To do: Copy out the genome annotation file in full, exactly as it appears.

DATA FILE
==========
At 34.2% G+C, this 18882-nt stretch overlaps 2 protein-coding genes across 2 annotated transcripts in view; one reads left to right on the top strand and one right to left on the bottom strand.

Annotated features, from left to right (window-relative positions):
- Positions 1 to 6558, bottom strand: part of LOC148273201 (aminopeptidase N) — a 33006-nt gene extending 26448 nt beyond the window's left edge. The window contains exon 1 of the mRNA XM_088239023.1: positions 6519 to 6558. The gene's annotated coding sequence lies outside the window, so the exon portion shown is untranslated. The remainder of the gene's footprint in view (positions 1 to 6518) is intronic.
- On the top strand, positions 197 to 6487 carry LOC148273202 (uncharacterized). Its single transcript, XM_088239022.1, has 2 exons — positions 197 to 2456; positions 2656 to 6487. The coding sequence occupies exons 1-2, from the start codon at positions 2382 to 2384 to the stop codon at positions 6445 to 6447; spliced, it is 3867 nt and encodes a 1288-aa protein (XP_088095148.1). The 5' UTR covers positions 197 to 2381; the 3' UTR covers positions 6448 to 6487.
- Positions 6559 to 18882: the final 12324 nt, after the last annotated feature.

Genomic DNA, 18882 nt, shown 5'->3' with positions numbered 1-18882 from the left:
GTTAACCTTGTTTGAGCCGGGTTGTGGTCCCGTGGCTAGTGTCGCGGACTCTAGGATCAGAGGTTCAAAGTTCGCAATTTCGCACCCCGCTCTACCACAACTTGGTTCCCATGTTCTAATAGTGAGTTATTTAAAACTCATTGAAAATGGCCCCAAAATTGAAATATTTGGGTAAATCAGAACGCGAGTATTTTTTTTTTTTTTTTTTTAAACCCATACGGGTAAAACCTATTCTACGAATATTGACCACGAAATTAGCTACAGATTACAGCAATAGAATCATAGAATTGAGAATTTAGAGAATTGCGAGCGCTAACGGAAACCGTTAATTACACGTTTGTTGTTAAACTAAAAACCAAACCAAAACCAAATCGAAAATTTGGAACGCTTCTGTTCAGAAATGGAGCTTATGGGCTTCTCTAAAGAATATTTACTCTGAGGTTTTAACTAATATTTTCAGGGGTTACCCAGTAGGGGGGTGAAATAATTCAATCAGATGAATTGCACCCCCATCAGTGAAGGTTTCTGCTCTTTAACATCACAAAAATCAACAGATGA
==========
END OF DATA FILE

At 34.2% G+C, this 18882-nt stretch overlaps 2 protein-coding genes across 2 annotated transcripts in view; one reads left to right on the top strand and one right to left on the bottom strand.

Annotated features, from left to right (window-relative positions):
- Positions 1 to 6558, bottom strand: part of LOC148273201 (aminopeptidase N) — a 33006-nt gene extending 26448 nt beyond the window's left edge. The window contains exon 1 of the mRNA XM_088239023.1: positions 6519 to 6558. The gene's annotated coding sequence lies outside the window, so the exon portion shown is untranslated. The remainder of the gene's footprint in view (positions 1 to 6518) is intronic.
- On the top strand, positions 197 to 6487 carry LOC148273202 (uncharacterized). Its single transcript, XM_088239022.1, has 2 exons — positions 197 to 2456; positions 2656 to 6487. The coding sequence occupies exons 1-2, from the start codon at positions 2382 to 2384 to the stop codon at positions 6445 to 6447; spliced, it is 3867 nt and encodes a 1288-aa protein (XP_088095148.1). The 5' UTR covers positions 197 to 2381; the 3' UTR covers positions 6448 to 6487.
- Positions 6559 to 18882: the final 12324 nt, after the last annotated feature.

Genomic DNA, 18882 nt, shown 5'->3' with positions numbered 1-18882 from the left:
GTTAACCTTGTTTGAGCCGGGTTGTGGTCCCGTGGCTAGTGTCGCGGACTCTAGGATCAGAGGTTCAAAGTTCGCAATTTCGCACCCCGCTCTACCACAACTTGGTTCCCATGTTCTAATAGTGAGTTATTTAAAACTCATTGAAAATGGCCCCAAAATTGAAATATTTGGGTAAATCAGAACGCGAGTATTTTTTTTTTTTTTTTTTTAAACCCATACGGGTAAAACCTATTCTACGAATATTGACCACGAAATTAGCTACAGATTACAGCAATAGAATCATAGAATTGAGAATTTAGAGAATTGCGAGCGCTAACGGAAACCGTTAATTACACGTTTGTTGTTAAACTAAAAACCAAACCAAAACCAAATCGAAAATTTGGAACGCTTCTGTTCAGAAATGGAGCTTATGGGCTTCTCTAAAGAATATTTACTCTGAGGTTTTAACTAATATTTTCAGGGGTTACCCAGTAGGGGGGTGAAATAATTCAATCAGATGAATTGCACCCCCATCAGTGAAGGTTTCTGCTCTTTAACATCACAAAAATCAACAGATGA